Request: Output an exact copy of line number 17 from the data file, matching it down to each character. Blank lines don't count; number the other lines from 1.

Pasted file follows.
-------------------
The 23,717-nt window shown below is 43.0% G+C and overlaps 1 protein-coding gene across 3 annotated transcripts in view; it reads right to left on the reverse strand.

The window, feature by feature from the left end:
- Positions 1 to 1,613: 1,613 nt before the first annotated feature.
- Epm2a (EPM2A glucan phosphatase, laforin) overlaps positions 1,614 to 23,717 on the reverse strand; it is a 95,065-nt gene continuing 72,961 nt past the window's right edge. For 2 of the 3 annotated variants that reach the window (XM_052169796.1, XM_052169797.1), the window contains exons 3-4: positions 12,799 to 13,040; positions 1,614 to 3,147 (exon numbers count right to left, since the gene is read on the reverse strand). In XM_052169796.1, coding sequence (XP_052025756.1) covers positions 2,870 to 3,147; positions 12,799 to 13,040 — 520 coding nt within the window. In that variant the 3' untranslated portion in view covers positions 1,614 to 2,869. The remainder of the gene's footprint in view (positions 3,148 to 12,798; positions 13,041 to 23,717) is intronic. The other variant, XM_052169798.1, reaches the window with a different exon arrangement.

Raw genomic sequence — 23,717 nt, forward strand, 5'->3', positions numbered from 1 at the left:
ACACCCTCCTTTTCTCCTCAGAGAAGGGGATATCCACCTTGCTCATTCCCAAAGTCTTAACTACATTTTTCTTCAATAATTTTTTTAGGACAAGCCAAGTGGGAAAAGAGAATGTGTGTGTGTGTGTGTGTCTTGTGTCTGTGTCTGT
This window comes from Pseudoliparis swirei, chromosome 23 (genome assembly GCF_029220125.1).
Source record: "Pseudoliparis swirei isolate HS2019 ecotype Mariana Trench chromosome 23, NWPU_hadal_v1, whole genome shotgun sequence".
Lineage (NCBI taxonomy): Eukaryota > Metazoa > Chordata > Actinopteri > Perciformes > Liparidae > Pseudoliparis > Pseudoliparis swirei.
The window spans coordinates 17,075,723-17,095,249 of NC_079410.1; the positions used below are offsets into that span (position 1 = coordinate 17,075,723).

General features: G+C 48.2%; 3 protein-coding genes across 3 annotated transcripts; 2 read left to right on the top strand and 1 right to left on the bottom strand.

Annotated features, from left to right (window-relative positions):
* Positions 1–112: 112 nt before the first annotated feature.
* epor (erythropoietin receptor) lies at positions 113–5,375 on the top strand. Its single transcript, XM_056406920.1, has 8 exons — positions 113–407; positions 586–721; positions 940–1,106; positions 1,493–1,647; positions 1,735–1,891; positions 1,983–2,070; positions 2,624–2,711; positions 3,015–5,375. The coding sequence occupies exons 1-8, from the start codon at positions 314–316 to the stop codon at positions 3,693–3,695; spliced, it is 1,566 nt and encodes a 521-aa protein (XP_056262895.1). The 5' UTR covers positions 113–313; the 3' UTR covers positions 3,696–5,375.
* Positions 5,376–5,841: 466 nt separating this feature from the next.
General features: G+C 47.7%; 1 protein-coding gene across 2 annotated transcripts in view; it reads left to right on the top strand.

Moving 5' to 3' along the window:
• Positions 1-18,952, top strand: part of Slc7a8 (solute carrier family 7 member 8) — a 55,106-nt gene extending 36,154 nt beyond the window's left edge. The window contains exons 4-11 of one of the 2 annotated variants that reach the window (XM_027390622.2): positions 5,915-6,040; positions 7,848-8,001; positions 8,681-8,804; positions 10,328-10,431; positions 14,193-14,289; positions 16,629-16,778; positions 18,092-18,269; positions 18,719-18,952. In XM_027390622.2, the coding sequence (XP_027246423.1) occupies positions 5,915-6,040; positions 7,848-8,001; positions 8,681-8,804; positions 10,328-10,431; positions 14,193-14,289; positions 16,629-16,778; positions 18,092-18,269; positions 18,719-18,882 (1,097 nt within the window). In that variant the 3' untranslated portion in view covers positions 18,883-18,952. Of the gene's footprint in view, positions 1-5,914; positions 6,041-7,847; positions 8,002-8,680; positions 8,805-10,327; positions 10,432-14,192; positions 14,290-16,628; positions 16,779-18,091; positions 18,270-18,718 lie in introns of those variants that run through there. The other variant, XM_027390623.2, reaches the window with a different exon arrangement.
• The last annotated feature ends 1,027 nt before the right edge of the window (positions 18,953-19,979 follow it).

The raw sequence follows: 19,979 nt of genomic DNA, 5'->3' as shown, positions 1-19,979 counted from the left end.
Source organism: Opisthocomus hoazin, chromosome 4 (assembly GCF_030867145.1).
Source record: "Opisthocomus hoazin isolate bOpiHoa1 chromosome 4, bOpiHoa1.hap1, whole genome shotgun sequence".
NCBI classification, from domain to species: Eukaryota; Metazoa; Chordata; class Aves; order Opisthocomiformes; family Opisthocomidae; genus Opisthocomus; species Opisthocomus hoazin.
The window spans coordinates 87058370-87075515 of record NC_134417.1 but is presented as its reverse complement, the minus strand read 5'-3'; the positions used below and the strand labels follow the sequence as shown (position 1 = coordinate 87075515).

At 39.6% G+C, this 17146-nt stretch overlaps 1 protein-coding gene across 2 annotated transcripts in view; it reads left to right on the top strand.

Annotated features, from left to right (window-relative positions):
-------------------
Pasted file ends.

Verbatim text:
Moving 5' to 3' along the window: